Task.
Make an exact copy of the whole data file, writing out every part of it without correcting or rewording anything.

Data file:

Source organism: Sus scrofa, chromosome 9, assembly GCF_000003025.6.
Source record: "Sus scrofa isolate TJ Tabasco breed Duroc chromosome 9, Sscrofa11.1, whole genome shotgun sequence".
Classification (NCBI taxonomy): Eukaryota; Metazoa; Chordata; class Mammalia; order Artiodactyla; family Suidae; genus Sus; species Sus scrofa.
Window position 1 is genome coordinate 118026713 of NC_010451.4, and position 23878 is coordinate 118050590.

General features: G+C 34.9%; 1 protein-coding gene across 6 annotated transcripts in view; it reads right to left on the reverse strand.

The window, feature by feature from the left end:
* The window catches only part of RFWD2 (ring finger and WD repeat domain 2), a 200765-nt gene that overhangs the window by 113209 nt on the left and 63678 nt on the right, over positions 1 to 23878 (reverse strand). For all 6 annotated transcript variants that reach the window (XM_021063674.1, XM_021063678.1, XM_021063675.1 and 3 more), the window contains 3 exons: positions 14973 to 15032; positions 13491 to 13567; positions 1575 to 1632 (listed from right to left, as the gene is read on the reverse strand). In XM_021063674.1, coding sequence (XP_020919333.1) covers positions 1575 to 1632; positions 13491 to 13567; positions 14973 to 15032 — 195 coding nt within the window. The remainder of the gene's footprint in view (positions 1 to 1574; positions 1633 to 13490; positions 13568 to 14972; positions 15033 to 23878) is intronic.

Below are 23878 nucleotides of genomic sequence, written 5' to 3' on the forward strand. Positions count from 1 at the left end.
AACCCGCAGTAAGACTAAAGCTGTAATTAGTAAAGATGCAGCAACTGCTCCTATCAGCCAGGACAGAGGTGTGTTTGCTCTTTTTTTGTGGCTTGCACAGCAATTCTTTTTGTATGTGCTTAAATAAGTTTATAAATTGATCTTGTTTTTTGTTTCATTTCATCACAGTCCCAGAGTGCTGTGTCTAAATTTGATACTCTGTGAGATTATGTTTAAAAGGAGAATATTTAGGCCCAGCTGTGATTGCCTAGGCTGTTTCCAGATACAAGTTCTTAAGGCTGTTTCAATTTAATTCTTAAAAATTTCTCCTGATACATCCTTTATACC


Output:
Source organism: Sus scrofa, chromosome 9, assembly GCF_000003025.6.
Source record: "Sus scrofa isolate TJ Tabasco breed Duroc chromosome 9, Sscrofa11.1, whole genome shotgun sequence".
Classification (NCBI taxonomy): Eukaryota; Metazoa; Chordata; class Mammalia; order Artiodactyla; family Suidae; genus Sus; species Sus scrofa.
Window position 1 is genome coordinate 118026713 of NC_010451.4, and position 23878 is coordinate 118050590.

General features: G+C 34.9%; 1 protein-coding gene across 6 annotated transcripts in view; it reads right to left on the reverse strand.

The window, feature by feature from the left end:
* The window catches only part of RFWD2 (ring finger and WD repeat domain 2), a 200765-nt gene that overhangs the window by 113209 nt on the left and 63678 nt on the right, over positions 1 to 23878 (reverse strand). For all 6 annotated transcript variants that reach the window (XM_021063674.1, XM_021063678.1, XM_021063675.1 and 3 more), the window contains 3 exons: positions 14973 to 15032; positions 13491 to 13567; positions 1575 to 1632 (listed from right to left, as the gene is read on the reverse strand). In XM_021063674.1, coding sequence (XP_020919333.1) covers positions 1575 to 1632; positions 13491 to 13567; positions 14973 to 15032 — 195 coding nt within the window. The remainder of the gene's footprint in view (positions 1 to 1574; positions 1633 to 13490; positions 13568 to 14972; positions 15033 to 23878) is intronic.

Below are 23878 nucleotides of genomic sequence, written 5' to 3' on the forward strand. Positions count from 1 at the left end.
AACCCGCAGTAAGACTAAAGCTGTAATTAGTAAAGATGCAGCAACTGCTCCTATCAGCCAGGACAGAGGTGTGTTTGCTCTTTTTTTGTGGCTTGCACAGCAATTCTTTTTGTATGTGCTTAAATAAGTTTATAAATTGATCTTGTTTTTTGTTTCATTTCATCACAGTCCCAGAGTGCTGTGTCTAAATTTGATACTCTGTGAGATTATGTTTAAAAGGAGAATATTTAGGCCCAGCTGTGATTGCCTAGGCTGTTTCCAGATACAAGTTCTTAAGGCTGTTTCAATTTAATTCTTAAAAATTTCTCCTGATACATCCTTTATACC